November 16, 2021

Department Spotlight: Justin Bassett

Justin Bassett with wife and dog

Justin Bassett is a senior student in the USU Professional School Counselor Education program. Justin has completed two years of program coursework and is now finishing the required internship hours. Justin worked with kids transitioning from adolescence to adulthood and turned his passion for psychology into a passion for helping kids find their inner potential.

Why did you choose USU?

I originally came to USU to earn my undergraduate degree. There were a few reasons I chose USU: friends, proximity to my family, affordability. On top of that, I had heard a lot of really great things about the psychology program.

When I began my academic career at USU, I knew that I needed to earn a master’s degree if I wanted to do much in psychology. My original plan was to earn my bachelor’s at USU, then a master’s through a different institution. My plans changed once I put roots down here in Cache Valley. I loved it here and could not see myself leaving unless it was necessary.

Why did you decide to pursue a degree in professional school counseling?

I had the opportunity to work with some young men, and they taught me quite a bit. I spent two years working with the same group of kids as they made their transitions from adolescence into adulthood and had to learn how to navigate their lives. I was able to see just how much it meant to them to have just a single person in their corner, rooting for them and telling them that they had value and potential.

I have known for a long time that I wanted to do something that mattered and that I wanted to work with people. These kids mattered. The kids growing up now matter, and I want them to know that there is at least one person in their life that will fight to help them find happiness and success.

What were your goals when you started the program? How do those compare to your current aspirations?

When I started the program, I pictured myself working in a university helping students become the kind of adults who were going to change the world. I thought I would start a career and work into an administrative position or a state position. I considered teaching college courses someday. 

Currently, I find myself sitting in a middle school working with kids who barely know how to be people. They cry. They scream. They lack organizational and time management skills. They leave Berry Colossal Crunch all over my desk and floor...and I love it. 

Helping these students begin the process of becoming young adults is incredible. There is so much potential in that middle school, and many students are completely ignorant of it. Getting to watch students learn and grow has been an incredible experience. Maybe one day I will try my hand at something like administration or teaching, but right now all I can see myself doing is being in the schools working to help these students see the potential that they possess.

What is the most important thing you learned in the professional school counseling program?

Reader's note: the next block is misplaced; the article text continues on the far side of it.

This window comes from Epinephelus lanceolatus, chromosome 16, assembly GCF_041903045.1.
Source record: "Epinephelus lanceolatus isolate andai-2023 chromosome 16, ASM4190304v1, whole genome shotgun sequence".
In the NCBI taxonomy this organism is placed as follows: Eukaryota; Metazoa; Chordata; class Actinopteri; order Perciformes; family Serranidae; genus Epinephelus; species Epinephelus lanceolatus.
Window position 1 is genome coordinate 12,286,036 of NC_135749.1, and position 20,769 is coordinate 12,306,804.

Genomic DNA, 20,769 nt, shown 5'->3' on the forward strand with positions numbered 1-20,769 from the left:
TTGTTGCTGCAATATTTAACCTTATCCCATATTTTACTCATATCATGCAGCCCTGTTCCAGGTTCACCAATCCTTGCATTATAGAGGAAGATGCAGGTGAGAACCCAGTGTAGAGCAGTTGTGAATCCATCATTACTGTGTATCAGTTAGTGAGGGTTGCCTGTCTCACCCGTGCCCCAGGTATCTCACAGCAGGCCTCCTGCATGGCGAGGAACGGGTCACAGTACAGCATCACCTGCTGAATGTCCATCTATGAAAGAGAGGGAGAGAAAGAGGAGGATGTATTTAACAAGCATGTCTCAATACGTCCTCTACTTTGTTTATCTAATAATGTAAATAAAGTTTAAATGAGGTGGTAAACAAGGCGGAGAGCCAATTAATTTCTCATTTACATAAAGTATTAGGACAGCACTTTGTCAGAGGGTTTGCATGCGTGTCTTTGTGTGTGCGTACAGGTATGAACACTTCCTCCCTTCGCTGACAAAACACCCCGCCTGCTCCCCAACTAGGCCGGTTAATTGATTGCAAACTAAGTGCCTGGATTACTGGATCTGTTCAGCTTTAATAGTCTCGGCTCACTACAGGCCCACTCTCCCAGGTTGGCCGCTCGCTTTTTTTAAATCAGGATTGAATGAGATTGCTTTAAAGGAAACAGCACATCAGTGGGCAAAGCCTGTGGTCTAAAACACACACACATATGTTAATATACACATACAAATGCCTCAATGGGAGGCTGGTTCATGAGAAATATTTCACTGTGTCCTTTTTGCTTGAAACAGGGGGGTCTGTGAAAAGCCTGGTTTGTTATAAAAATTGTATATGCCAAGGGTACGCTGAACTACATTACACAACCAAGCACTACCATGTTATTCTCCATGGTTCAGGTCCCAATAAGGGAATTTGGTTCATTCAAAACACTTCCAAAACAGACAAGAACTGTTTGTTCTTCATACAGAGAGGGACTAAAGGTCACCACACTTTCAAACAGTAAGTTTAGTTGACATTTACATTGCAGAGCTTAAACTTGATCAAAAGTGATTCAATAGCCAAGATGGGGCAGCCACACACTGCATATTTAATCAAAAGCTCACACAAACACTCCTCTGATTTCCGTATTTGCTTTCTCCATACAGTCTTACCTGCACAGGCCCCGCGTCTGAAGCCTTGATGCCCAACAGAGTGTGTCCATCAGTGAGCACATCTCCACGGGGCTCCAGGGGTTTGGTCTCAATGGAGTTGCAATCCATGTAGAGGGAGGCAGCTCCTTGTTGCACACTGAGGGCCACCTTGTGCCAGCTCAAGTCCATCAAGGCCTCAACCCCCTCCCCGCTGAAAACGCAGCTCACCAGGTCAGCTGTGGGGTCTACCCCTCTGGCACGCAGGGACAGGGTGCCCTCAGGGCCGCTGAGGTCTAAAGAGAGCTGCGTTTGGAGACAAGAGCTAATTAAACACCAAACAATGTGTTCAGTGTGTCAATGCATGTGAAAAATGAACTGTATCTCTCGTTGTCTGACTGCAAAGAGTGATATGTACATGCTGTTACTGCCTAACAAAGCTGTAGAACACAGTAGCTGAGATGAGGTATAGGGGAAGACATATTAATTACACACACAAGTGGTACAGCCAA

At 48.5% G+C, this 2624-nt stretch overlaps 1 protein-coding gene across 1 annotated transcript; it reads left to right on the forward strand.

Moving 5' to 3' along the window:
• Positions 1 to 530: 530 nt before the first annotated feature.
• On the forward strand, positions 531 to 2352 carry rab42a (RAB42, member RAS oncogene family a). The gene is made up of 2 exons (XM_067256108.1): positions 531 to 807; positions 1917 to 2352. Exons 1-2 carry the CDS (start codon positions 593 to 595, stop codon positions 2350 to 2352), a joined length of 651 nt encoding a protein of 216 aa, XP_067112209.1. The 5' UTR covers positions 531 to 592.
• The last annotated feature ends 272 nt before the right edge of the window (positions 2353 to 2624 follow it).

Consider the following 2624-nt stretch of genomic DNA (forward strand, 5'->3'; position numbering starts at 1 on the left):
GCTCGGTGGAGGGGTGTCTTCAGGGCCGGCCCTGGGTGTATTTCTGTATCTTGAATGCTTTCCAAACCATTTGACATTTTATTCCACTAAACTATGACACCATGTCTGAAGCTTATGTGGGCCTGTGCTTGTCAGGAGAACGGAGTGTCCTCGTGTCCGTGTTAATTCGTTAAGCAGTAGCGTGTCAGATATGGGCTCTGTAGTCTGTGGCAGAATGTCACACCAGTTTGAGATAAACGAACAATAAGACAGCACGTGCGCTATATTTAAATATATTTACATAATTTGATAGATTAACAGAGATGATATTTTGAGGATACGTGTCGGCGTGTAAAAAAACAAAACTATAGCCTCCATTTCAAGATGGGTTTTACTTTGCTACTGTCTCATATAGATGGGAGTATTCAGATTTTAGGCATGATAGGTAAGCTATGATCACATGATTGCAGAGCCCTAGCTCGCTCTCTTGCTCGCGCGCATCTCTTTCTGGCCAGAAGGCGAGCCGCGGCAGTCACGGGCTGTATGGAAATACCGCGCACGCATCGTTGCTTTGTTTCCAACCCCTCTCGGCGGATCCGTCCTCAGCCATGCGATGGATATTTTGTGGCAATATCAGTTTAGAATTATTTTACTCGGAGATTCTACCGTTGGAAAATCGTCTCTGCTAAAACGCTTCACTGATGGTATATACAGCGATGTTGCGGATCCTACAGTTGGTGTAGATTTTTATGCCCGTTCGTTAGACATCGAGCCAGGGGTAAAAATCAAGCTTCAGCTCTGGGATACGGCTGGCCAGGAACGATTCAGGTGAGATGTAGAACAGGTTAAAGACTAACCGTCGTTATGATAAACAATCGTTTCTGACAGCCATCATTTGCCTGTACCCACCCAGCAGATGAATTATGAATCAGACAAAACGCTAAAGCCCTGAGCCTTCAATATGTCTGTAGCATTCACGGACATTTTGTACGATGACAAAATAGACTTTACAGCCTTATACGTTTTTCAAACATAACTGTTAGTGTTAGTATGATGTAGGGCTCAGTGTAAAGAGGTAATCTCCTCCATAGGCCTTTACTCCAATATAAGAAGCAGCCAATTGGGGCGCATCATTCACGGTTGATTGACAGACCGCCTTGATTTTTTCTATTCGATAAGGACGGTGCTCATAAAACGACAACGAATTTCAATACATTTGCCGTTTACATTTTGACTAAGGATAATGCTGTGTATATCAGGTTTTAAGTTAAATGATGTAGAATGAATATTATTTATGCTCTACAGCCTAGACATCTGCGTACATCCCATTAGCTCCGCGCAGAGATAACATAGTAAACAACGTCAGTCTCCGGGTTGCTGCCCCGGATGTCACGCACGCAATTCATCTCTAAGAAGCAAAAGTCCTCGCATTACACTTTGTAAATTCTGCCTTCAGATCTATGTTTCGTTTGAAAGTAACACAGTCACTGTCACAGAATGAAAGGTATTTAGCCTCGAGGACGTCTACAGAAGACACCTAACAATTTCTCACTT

It is okay not to know everything. On my first day in class, I expected to be the only person who didn’t know what I was getting myself into, turns out I wasn’t alone in that. On my first day working in a school, I was surprised to find that even seasoned school counselors have questions on a regular basis. Learning is a lifelong process, and we have to give ourselves the grace to know that it’s okay if we don’t know all the answers.

What advice do you have for other students in the professional school counseling program, or to those considering applying?

Don't be afraid to jump in. There are going to be challenges that arise, things that are difficult or uncomfortable or scary, and you just have to do it.

Every day at middle school I find myself confronted with some new situation or question. There often isn’t time to second guess, you just have to do it. If you really apply yourself to the program, you will have the tools that you need to be able to successfully navigate whatever these students (or their parents) throw at you.

Who influenced you most during your time at USU?

During my time at USU, there have been a great many people who have influenced and supported me. My parents, Eric and Karina, offered advice and support in the best and worst of times. My older sister Janelle navigated the world of postsecondary education and was an example for me and my other sisters. My younger sisters, Janessa and Jessica, were always willing to talk if I ever needed a listening ear. My grandfather, Papito, checked in often to make sure that I was eating well and that I knew he was thinking about me. Finally, my best friends, Jake, Zack, Ben, Tanner, Jordan, Ryan, JC, and Sean, to name a few.

Some amazing graduate students looked out for me, as well as some great faculty. I even got to work at USU for a while with great people like Scott Olson and John Cockett. And of course, my beautiful wife Sami was there to pick up the slack that I left while trying to juggle full-time work and my studies. I honestly believe that all of these people were instrumental in helping me to find success during my time at USU.